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GcMAF (or Gc protein-derived macrophage activating factor)[1] is a protein produced by modification of vitamin D-binding protein. Proponents of GcMAF claim that it is an immunomodulatory protein that has antitumor properties and strengthens the immune system by macrophage activation.[2][3] Organizations including Cancer Research UK have issued warnings informing the public that there is no reliable evidence that GcMAF is effective.[4]


Biochemically, GcMAF results from sequential deglycosylation of the vitamin D-binding protein (the Gc protein), which is naturally promoted by lymphocytes (B and T cells).[3] The resulting protein may be a macrophage activating factor (MAF).[3] MAFs are lymphokines that control the expression of antigens on the surface of macrophages, and one of their functions is to make macrophages become cytotoxic to tumors.[5]


GcMAF has not been properly studied in clinical trials and its laboratory results still need to be confirmed independently. So far, all claims on the efficacy of this product have no solid scientific basis. Its marketing is illegal; therefore there is no controlled guarantee on the quality of the product for human consumption sold over the internet.

Public warning issued by the Anticancer Fund[6]

In 2008 claims were made that GcMAF can provide a permanent cure for cancer and HIV by activating macrophage white blood cell production. These claims have been the subject of criticism.[4] The papers supporting the claims have since been retracted by the journals in which they were published.[7] Consumers have been warned about illegal marketing of the substance over the internet. The Belgian Anticancer Fund has communicated serious concerns to other journals that published studies on GcMAF by Yamamoto and colleagues.[which?] [6]

GcMAF has been promoted as a cure for cancer,[4] HIV,[8] autism[9] and other conditions.[10] The integrity of the research, conducted by Nobuto Yamamoto and colleagues, that originally prompted claims regarding cancer and HIV has been questioned.[4][6] Cancer Research UK has warned the public about spurious claims of clinical benefits, misleadingly based on reduced levels of the alpha-N-acetylgalactosaminidase enzyme (also known as nagalase), whose production might be increased in many cancers.[4] Nagalase is an enzyme present in normal cells and its use to diagnose or follow-up the diseases claimed to be cured by GcMAF has not been validated. Nagalase deficiency, however, is associated to a rare congenital metabolic disorder called Schindler/Kanzaki disease.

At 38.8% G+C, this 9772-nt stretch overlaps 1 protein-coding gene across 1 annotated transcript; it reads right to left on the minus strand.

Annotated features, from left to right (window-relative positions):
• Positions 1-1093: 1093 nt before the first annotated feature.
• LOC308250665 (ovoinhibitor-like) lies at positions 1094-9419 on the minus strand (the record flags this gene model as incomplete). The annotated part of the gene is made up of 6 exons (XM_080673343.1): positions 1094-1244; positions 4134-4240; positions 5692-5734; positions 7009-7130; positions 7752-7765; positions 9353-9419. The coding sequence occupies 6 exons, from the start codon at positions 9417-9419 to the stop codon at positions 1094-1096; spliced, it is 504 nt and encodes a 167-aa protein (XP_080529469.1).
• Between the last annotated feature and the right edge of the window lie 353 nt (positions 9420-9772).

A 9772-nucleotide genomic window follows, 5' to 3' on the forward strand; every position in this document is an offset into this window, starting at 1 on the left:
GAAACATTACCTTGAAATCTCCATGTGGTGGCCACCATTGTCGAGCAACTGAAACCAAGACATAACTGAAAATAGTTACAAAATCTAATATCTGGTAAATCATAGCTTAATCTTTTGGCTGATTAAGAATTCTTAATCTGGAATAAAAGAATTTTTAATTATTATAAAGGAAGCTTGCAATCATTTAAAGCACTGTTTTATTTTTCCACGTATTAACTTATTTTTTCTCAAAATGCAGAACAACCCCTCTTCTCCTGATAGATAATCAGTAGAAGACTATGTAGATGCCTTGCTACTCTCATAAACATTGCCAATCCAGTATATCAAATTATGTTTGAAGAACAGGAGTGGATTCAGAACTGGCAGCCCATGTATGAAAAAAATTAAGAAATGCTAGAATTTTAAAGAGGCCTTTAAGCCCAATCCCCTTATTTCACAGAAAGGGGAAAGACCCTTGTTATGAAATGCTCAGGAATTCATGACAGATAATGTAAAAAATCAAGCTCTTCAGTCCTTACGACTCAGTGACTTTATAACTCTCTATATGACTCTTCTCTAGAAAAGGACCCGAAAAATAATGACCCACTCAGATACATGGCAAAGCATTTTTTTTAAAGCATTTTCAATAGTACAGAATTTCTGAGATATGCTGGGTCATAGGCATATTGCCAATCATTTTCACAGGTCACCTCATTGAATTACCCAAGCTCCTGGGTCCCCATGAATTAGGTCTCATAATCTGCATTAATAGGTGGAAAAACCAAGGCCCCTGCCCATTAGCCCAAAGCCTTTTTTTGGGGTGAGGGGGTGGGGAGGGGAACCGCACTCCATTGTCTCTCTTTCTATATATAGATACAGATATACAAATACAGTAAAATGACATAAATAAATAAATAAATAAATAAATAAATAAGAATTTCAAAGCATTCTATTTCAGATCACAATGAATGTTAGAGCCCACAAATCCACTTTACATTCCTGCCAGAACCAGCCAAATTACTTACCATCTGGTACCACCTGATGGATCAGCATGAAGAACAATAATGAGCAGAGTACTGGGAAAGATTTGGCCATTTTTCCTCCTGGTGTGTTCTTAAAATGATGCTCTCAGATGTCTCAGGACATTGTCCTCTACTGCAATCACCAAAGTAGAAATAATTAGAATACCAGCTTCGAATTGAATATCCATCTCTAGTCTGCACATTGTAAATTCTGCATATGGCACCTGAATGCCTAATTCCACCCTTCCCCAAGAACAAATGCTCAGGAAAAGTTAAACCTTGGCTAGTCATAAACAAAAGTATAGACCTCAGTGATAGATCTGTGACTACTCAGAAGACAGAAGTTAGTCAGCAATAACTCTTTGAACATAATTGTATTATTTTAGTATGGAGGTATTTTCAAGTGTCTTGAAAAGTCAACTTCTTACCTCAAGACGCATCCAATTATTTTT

Three out of four of the original studies authored by Yamamoto (published between 2007 and 2009) were retracted by the scientific journals in which they were published in 2014, officially due to irregularities in the way ethical approval was granted.[8][11][12][13] Retraction reasons also included methodological errors in the studies.[14]

Other publications[edit]

A Japanese clinic reported its experience with three patients out of a total of 345 patients they treated with GcMAF in combination with other alternative therapies, this report was published in 2013, and concluded that observations were "hopeful".[15]

They also published a case report that described the case of a breast cancer patient treated with GcMAF, other alternative therapies and standard of care (exemestane), the evolution was favorable.[2]

Other controversial researches on GcMAF have been published[16][17] in what are known as predatory journals.[18][19]

See also[edit]


  1. ^ Galactosidases — Advances in Research and Application. Scholarly Editions. 21 June 2013. p. 52. ISBN 978-1-4816-8801-7.